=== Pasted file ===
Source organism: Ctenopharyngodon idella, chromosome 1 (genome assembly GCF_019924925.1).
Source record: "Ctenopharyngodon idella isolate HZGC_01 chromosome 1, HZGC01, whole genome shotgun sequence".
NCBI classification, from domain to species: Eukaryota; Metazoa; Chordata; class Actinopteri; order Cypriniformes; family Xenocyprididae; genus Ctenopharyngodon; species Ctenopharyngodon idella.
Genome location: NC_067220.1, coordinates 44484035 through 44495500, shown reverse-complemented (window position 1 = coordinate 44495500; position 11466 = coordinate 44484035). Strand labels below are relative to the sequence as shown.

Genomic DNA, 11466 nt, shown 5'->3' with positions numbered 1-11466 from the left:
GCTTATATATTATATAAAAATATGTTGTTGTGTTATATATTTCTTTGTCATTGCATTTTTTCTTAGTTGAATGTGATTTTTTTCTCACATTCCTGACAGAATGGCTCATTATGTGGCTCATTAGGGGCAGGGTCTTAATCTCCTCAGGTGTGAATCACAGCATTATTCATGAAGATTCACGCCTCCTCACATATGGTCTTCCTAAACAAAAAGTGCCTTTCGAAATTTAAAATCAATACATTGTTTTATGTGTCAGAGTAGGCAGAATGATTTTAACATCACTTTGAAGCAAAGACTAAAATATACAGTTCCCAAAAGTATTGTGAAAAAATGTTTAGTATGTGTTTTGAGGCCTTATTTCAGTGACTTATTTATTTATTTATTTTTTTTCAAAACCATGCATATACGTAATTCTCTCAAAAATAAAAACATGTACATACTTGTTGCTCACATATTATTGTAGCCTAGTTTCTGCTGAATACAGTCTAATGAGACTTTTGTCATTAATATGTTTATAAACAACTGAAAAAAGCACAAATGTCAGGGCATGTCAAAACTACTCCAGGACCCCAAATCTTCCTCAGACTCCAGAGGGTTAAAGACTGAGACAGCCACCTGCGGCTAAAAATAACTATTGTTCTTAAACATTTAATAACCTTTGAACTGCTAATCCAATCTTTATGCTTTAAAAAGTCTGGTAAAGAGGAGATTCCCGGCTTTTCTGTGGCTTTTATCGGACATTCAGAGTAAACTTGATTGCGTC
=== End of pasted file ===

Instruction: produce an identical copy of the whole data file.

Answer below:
Source organism: Ctenopharyngodon idella, chromosome 1 (genome assembly GCF_019924925.1).
Source record: "Ctenopharyngodon idella isolate HZGC_01 chromosome 1, HZGC01, whole genome shotgun sequence".
NCBI classification, from domain to species: Eukaryota; Metazoa; Chordata; class Actinopteri; order Cypriniformes; family Xenocyprididae; genus Ctenopharyngodon; species Ctenopharyngodon idella.
Genome location: NC_067220.1, coordinates 44484035 through 44495500, shown reverse-complemented (window position 1 = coordinate 44495500; position 11466 = coordinate 44484035). Strand labels below are relative to the sequence as shown.

Genomic DNA, 11466 nt, shown 5'->3' with positions numbered 1-11466 from the left:
GCTTATATATTATATAAAAATATGTTGTTGTGTTATATATTTCTTTGTCATTGCATTTTTTCTTAGTTGAATGTGATTTTTTTCTCACATTCCTGACAGAATGGCTCATTATGTGGCTCATTAGGGGCAGGGTCTTAATCTCCTCAGGTGTGAATCACAGCATTATTCATGAAGATTCACGCCTCCTCACATATGGTCTTCCTAAACAAAAAGTGCCTTTCGAAATTTAAAATCAATACATTGTTTTATGTGTCAGAGTAGGCAGAATGATTTTAACATCACTTTGAAGCAAAGACTAAAATATACAGTTCCCAAAAGTATTGTGAAAAAATGTTTAGTATGTGTTTTGAGGCCTTATTTCAGTGACTTATTTATTTATTTATTTTTTTTCAAAACCATGCATATACGTAATTCTCTCAAAAATAAAAACATGTACATACTTGTTGCTCACATATTATTGTAGCCTAGTTTCTGCTGAATACAGTCTAATGAGACTTTTGTCATTAATATGTTTATAAACAACTGAAAAAAGCACAAATGTCAGGGCATGTCAAAACTACTCCAGGACCCCAAATCTTCCTCAGACTCCAGAGGGTTAAAGACTGAGACAGCCACCTGCGGCTAAAAATAACTATTGTTCTTAAACATTTAATAACCTTTGAACTGCTAATCCAATCTTTATGCTTTAAAAAGTCTGGTAAAGAGGAGATTCCCGGCTTTTCTGTGGCTTTTATCGGACATTCAGAGTAAACTTGATTGCGTC